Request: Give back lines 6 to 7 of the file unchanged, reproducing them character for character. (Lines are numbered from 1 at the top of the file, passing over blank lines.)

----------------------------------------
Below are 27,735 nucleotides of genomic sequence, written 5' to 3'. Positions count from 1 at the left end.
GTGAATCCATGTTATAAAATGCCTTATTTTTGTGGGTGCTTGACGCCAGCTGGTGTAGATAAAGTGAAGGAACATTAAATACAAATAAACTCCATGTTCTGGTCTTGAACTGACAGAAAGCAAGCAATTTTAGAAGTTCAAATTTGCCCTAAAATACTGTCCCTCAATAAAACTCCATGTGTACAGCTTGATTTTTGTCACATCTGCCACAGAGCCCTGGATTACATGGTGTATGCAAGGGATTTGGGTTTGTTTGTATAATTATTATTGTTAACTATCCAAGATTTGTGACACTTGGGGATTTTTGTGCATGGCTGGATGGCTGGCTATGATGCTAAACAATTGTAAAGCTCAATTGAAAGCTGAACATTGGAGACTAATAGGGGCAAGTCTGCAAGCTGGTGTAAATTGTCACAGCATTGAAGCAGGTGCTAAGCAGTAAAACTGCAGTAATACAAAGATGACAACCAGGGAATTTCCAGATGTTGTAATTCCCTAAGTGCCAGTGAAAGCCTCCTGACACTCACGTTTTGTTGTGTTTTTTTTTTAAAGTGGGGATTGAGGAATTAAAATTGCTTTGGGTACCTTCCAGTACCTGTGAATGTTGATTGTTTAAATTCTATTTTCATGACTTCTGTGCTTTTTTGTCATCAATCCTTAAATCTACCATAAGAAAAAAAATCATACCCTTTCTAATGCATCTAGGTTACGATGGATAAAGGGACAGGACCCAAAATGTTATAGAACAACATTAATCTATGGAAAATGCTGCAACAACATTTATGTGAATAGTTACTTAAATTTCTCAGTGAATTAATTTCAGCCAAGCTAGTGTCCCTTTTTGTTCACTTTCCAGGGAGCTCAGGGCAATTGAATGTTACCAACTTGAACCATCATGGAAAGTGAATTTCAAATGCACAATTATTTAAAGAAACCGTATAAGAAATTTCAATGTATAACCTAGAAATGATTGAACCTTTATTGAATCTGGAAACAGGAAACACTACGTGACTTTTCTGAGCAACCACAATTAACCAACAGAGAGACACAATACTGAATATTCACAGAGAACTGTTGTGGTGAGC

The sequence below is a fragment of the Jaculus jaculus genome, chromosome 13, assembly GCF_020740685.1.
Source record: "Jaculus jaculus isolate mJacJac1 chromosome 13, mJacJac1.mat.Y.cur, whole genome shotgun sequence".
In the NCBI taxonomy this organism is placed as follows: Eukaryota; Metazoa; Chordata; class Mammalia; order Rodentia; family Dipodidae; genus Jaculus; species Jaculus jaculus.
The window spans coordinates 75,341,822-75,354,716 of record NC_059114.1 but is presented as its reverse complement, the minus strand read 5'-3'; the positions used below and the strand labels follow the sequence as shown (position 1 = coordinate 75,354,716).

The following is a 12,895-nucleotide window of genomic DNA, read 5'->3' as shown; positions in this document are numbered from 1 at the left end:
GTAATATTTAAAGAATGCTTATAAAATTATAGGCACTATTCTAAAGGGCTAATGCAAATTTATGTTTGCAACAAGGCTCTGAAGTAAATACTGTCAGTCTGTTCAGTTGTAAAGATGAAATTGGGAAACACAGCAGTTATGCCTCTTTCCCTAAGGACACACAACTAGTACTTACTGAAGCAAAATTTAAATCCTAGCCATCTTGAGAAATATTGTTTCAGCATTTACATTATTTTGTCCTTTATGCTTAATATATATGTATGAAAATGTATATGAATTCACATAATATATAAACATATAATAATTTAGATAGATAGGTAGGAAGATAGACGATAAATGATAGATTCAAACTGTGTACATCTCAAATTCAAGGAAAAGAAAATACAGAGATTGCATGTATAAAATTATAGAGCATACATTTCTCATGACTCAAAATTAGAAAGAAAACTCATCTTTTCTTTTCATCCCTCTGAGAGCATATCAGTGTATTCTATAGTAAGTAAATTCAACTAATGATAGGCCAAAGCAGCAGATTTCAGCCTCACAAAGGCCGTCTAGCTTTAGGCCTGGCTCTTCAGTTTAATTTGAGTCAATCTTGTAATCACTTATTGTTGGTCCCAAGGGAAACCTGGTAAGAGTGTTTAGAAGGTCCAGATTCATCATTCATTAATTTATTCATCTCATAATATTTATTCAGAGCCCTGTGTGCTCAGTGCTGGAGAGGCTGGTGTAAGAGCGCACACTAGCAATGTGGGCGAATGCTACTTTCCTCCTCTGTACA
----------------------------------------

The window spans coordinates 75,341,822-75,354,716 of record NC_059114.1 but is presented as its reverse complement, the minus strand read 5'-3'; the positions used below and the strand labels follow the sequence as shown (position 1 = coordinate 75,354,716).

The following is a 12,895-nucleotide window of genomic DNA, read 5'->3' as shown; positions in this document are numbered from 1 at the left end: